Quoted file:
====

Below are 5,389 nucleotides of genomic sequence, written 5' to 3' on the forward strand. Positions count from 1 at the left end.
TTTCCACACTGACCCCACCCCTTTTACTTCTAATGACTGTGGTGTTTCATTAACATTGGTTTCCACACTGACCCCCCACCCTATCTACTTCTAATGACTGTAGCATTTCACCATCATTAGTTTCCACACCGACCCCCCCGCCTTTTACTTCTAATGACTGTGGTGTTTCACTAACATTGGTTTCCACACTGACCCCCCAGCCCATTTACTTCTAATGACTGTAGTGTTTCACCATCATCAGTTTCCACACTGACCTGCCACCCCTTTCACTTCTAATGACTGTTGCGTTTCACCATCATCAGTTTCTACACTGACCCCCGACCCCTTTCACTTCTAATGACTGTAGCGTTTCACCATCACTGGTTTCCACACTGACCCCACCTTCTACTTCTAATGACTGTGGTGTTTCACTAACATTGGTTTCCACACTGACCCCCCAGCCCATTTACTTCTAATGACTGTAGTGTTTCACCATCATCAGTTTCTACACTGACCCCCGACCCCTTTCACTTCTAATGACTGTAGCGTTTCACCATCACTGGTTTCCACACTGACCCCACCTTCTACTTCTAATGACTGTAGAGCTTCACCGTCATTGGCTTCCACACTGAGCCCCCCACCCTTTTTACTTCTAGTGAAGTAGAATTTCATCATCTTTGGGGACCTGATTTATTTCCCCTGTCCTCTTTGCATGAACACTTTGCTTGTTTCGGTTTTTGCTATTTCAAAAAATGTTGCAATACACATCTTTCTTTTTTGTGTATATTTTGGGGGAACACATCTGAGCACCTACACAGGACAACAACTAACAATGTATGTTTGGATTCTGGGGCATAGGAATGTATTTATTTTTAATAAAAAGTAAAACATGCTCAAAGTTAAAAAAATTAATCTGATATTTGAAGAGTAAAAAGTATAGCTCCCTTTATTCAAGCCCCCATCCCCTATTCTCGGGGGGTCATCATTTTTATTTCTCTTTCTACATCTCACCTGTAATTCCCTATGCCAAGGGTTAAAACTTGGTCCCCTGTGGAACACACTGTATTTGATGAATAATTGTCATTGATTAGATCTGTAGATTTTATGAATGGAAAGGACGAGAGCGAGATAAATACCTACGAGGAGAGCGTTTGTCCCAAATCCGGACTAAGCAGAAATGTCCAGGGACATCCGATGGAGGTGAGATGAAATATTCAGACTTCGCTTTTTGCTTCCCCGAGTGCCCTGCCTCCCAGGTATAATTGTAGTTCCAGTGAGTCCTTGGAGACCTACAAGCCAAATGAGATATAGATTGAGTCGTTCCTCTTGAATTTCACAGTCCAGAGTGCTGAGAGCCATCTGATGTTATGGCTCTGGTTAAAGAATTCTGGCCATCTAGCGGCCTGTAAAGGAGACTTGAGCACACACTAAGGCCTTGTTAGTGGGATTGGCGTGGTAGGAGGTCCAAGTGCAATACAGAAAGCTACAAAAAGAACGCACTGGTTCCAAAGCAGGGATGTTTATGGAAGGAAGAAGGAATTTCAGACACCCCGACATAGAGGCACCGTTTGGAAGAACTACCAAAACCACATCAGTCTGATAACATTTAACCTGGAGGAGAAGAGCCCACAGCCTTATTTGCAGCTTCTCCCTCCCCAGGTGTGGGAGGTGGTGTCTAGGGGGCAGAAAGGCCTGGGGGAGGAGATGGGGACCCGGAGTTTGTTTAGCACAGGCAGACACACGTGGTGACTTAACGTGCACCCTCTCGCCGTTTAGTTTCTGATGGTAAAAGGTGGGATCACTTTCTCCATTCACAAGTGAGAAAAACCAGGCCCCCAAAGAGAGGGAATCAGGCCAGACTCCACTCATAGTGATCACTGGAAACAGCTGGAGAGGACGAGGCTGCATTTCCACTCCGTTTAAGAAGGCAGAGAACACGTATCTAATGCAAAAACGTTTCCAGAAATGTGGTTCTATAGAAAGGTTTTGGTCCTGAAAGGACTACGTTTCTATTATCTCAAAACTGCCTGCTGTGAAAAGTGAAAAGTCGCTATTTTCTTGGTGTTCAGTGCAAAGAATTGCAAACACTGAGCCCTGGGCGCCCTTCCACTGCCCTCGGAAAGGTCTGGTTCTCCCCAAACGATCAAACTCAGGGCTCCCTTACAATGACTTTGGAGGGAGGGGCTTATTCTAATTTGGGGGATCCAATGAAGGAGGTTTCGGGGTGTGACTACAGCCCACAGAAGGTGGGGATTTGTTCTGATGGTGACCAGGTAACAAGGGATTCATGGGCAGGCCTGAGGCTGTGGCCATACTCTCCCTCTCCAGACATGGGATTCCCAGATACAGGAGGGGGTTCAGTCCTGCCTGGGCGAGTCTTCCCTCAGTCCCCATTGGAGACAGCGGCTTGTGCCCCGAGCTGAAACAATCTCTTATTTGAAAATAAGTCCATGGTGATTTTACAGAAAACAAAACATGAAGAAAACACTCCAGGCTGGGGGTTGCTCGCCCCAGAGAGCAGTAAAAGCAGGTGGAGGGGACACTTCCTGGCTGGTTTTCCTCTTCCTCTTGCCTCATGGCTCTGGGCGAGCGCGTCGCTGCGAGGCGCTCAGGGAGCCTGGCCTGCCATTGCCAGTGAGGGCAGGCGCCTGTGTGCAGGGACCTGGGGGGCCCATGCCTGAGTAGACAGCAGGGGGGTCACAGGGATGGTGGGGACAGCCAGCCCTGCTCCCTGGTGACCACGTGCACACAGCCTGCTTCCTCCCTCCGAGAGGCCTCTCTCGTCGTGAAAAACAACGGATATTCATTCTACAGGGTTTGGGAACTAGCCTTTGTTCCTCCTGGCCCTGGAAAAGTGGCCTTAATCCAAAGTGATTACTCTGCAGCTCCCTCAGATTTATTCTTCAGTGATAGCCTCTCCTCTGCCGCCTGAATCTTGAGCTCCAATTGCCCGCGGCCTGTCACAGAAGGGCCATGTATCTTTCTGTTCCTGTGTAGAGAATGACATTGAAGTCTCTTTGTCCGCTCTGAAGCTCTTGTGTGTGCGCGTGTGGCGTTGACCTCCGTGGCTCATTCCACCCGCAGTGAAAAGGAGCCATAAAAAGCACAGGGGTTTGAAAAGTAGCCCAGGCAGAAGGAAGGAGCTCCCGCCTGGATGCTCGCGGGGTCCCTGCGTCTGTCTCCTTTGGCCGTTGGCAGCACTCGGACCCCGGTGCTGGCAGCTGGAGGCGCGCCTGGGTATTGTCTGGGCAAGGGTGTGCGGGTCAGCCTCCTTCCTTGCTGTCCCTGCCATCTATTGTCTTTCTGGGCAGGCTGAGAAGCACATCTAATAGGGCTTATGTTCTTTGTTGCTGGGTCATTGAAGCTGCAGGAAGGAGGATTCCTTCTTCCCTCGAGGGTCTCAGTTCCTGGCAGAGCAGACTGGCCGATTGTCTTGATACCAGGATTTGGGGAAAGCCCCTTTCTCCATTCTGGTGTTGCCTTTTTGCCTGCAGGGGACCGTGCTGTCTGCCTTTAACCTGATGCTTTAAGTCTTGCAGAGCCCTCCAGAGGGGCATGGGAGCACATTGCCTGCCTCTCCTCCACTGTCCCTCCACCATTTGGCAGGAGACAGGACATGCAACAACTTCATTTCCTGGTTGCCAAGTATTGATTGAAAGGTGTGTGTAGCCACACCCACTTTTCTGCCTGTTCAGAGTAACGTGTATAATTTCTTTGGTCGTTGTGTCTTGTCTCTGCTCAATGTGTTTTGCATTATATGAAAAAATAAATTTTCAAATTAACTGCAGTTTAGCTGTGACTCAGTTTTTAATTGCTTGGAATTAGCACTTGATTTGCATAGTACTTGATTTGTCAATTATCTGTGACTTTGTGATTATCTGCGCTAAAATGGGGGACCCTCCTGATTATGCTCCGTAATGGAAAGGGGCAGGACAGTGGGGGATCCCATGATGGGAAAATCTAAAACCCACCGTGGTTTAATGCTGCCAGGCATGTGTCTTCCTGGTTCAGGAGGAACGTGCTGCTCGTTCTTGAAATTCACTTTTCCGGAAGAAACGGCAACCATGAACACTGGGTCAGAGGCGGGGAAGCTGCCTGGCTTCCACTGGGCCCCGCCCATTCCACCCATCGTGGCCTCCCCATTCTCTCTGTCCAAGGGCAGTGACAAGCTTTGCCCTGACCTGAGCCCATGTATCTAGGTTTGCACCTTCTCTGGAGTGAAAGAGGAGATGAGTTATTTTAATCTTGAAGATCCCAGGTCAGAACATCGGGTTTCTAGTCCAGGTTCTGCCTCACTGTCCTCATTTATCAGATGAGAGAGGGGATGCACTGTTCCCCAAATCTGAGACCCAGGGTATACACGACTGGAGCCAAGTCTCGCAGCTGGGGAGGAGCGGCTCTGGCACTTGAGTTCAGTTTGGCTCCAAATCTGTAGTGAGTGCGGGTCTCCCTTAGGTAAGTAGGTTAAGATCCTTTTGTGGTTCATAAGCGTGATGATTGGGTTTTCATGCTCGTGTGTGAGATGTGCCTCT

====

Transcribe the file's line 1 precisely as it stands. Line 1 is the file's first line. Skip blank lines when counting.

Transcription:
Below are 5,389 nucleotides of genomic sequence, written 5' to 3' on the forward strand. Positions count from 1 at the left end.